How to Make a Graham Cracker “Gingerbread” House
It’s the time of year when I get the most excited about crafting and decorating—especially creating memorable centerpieces for my holiday table. This year I have my heart set on making gingerbread houses from graham crackers.
My plan is to make a village of miniature houses for Christmas Eve dinner. They’ll be used as party favors and place cards, by setting each house on a circle of cardstock with the name of the guest written on the circle. I’ll frost upside-down ice cream cones to use as trees, to intersperse between houses. That’s the plan, at least….
These simple, one-story cottages seemed easy enough to make, but they turned out to be more time-consuming and challenging than I had expected.
So is this a suitable Special Fork “recipe”? Well, yes and no. It will probably take an hour or so to construct a house, which is twice the Special Fork prep time parameters, but on the other hand, it’s a lot simpler than the alternative—baking gingerbread from scratch and cutting out shapes.
With graham crackers, it’s an assembly-only project, except for a few extra minutes required to make the royal icing. You can skip that step by buying readymade icing sold in tubes, from the supermarket baking aisle.
So I say, let the construction begin!
Graham Cracker House
Heavy paper cut to the size of a graham cracker square (for pattern)
5 graham cracker squares
1 recipe royal icing (see below) or one tube of purchased icing (white)
Pastry bag with small tip for homemade icing OR heavy-duty sandwich bag (see note below)
Assorted colorful candies and sprinkles
This house needs four walls: two are made with whole cracker squares, each one cut into a point at the top, for the eaves. Two are made with half-size crackers for the sides of the house. The roof is made with two whole cracker squares that will rest on the eaves.
- First, make a pattern for the walls with eaves. Fold paper square in half, vertically. Bend the two upper corners of the paper to the vertical line to create a triangular top. (See photo).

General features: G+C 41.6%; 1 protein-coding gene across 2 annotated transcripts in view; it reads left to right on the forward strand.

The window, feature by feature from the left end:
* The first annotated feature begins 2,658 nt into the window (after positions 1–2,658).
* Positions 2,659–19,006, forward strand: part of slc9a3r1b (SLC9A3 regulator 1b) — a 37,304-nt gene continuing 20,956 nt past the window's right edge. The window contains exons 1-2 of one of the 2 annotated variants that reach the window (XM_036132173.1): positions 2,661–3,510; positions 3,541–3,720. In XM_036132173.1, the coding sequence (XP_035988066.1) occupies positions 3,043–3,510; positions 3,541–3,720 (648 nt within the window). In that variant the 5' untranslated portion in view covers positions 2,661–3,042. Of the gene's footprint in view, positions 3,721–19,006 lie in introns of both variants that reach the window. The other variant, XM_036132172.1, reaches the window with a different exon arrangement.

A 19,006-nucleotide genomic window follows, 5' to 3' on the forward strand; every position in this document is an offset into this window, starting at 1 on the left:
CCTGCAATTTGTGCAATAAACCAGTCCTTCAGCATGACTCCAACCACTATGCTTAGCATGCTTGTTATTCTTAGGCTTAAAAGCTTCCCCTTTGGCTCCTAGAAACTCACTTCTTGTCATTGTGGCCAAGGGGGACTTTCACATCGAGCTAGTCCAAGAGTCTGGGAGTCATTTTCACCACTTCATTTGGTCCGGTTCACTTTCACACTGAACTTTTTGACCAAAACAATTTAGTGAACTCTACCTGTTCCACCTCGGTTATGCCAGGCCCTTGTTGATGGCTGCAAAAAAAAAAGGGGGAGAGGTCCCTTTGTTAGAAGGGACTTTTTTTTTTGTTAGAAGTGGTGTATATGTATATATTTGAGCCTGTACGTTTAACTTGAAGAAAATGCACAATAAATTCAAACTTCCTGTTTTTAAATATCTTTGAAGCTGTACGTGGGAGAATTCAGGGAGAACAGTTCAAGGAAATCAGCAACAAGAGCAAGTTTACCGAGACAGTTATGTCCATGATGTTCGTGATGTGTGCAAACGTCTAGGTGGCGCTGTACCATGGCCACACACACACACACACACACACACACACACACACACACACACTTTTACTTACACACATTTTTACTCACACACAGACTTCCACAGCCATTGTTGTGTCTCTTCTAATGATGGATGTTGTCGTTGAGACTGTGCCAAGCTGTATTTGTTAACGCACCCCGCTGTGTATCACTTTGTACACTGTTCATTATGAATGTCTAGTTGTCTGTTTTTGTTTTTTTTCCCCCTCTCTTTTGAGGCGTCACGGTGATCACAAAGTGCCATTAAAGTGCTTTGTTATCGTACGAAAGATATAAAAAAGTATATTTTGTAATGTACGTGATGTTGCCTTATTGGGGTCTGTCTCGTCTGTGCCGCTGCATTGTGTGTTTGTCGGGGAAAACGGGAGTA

- Using the pattern, trim the top two corners of two graham cracker squares using a sharp knife. Now you have two walls with eaves. This will be for the front and back of the house.
- Take one square and cut it in half. These will form the side walls of the house.
- Assemble the house by attaching the two side walls to one of the squares with eaves, at right angles, using icing on the edges as glue. Hold together with your fingers until the icing firms up enough so the walls stand up without assistance. Be patient—waiting is the most frustrating part. If the walls collapse on you, add more icing and reattach, holding the two walls up until icing firms up.
- Then attach the other wall with eaves, using more icing as the glue. Hold together with your fingers until icing seems to have firmed up, then set the house down so the house is standing up with the base of all four walls touching the work surface (like a normal house) and set it aside to dry completely. Now you have the foundation of the house.
- To make the roof, pipe icing along the edges of the eaves and the top of the side walls. Carefully balance one cracker square on one side of the house, sitting it along the eaves, then balance the second cracker square on the other side of the house, along the other half of the eaves, creating a peaked roof. Pipe some icing where the two crackers join at the top of the eaves. Hold together with your fingers just until icing seems to have firmed up, then set it aside to dry completely.
- When icing is dry, add decorations, holding each in place with a dab of icing.
- If you don’t have a pastry bag and icing tip, you can put your icing in a plastic baggie, and make a tiny snip one corner; squeeze out icing through the snipped hole.
- To cut graham crackers, use a sharp knife and start with the light, sawing motion, then press down with the knife to make the cut.
- Pipe extra icing to hide any mismatched places where the walls are joined imperfectly.
- To make icicles along the roof, pipe icing at the edge of the roof and use a bamboo skewer to pull the icing down over the roof in jagged points.
- A miniature marshmallow makes a perfect little chimney.
- In addition to candies, you can use cookie decorating sprinkles.
- A bamboo skewer helps to hold small decorations in place, instead of fingers, until the icing has set.
1 tablespoon meringue powder
2 tablespoons water
1 cup plus 2 tablespoons sifted powdered sugar
In a medium bowl add meringue powder and water; beat with electric beater until soft peaks form. Add powdered sugar and beat until combined thoroughly. Makes enough icing for about 6 graham cracker houses.
Note: Meringue powder is a dried egg white product. You can find it where cake decorating supplies are sold.
More Christmas decorations:
- Christmas tree ornaments from everyday kitchen items
- Gumdrop Christmas trees
- Moss tabletop Christmas trees
Dave and I wish you a happy—and safe—holiday season! See you in the New Year.
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